Dance as research

Julia Postle experiences The Red Shift at Canberra’s Choreographic Centre

Pseudoscience is a kind of halfway house between old religion and new science, mistrusted by both.

—Carl Sagan’s words and The Red Shift’s story. With this latest work-in-progress, Garry Stewart takes the shared spaces between science fiction and science fact and blows them in different directions with an appropriately cosmic movement vocabulary.

The Red Shift in workshop is a series of seven short scenes, some of them using a complex choreographic tool that has led to the creation of original, innovative chunks of movement. Stewart and dancers Bernadette Walong, Richard Seidel, Kate Levy and Elizabeth Thompson worked with Gideon Obarzanek for three workshop sessions, exploring movement possibilities through the strategy known as 9 point improvisation. Stewart explained the methodology to us before the showing. Each dancer—working in their own imagined box with nine points in different spatial planes—moves between the points, in different orders and using different kinds of movement.

The result is sometimes awkward-looking, sometimes fluid, and always interesting; the force of the movement heightened by an often frenetic pace. Stewart seems to have an ability to meld movement forms with a kind of organised anarchy—in The Red Shift he has Seidel spinning on the floor in a new type of breakdancing across the space. A radical pas de deux emerges from the breakdancing solo. Sequences spin in and out of each other to maintain the pace, while slides of ‘alien spacecraft’ and crop circles impose their visual stories on the performance. The dancers are more or less dispassionate—except for the moment straight from Close Encounters when lights beam down upon them and there are a few moments of performance anxiety.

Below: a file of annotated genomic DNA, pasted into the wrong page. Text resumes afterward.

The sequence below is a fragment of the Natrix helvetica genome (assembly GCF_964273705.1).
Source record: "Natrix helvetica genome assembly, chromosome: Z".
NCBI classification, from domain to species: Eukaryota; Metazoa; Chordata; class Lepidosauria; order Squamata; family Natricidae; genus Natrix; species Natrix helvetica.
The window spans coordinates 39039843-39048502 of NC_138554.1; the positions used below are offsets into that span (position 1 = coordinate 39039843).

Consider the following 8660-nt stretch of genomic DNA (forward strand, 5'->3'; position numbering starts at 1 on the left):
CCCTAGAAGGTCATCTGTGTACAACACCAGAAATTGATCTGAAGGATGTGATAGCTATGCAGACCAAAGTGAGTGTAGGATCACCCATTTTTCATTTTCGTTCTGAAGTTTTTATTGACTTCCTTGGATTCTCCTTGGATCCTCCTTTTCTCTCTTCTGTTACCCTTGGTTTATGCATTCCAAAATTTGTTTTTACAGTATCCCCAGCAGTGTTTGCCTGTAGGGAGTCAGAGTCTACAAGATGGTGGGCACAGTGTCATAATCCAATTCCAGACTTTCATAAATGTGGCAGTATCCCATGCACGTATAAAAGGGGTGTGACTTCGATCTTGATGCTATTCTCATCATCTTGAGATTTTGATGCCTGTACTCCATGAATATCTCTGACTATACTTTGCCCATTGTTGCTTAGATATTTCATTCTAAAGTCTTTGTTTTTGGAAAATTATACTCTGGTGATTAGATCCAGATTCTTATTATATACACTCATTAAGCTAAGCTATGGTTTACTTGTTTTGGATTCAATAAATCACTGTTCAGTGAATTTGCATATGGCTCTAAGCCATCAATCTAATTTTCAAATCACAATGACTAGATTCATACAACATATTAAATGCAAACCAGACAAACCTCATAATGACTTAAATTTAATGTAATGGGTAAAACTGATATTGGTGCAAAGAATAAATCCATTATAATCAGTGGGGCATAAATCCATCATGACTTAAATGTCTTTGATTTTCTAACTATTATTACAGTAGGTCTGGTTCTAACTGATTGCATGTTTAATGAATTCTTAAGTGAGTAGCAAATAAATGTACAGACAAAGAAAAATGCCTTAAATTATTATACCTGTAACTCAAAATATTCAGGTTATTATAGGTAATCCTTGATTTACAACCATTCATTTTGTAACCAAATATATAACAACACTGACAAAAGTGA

After the showing, Stewart expanded on the choreographic process and some of the problems he and dramaturg David Bonney have encountered. One that is particularly puzzling for him—although a common dilemma for many artists looking to create new and challenging work—is the accessibility of the performance. Stewart was concerned that the story of the piece and the related notion of fictional and factual science barriers blurring was not being communicated to the audience. One audience member thought the slides too directive, instead of allowing the audience to determine the story for themselves. It will be interesting to see how ‘well-supervised’ the piece becomes through reworkings.

The beauty of The Choreographic Centre is its focus on exploration and process above and beyond product. A relief really, especially at a time when federal government arts policy fails to embrace the richness of investigating the medium of performance, or to acknowledge artistic practice as a means of research.

Garry Stewart made reference to this in his program notes, saying “The Choreographic Centre offered the time and space to test out new methods of working, and…ideas which had been satelliting around in my head for some time could finally be put to the test”. It makes sense—give someone the resources of time, space and money to look into even the vaguest conceptual problem, and they’ll work to solve it. The research problems of artistic practice can give rise to innovations which extend that practice, and The Red Shift does offer some interesting, creative ‘solutions’ to continual ‘problems’ like narrative and structure.

Garry Stewart, choreographer, The Red Shift, The Choreographic Centre, Canberra

RealTime issue #23 Feb-March 1998 pg. 34

© Julia Postle; for permission to reproduce apply to realtime@realtimearts.net

1 February 1998
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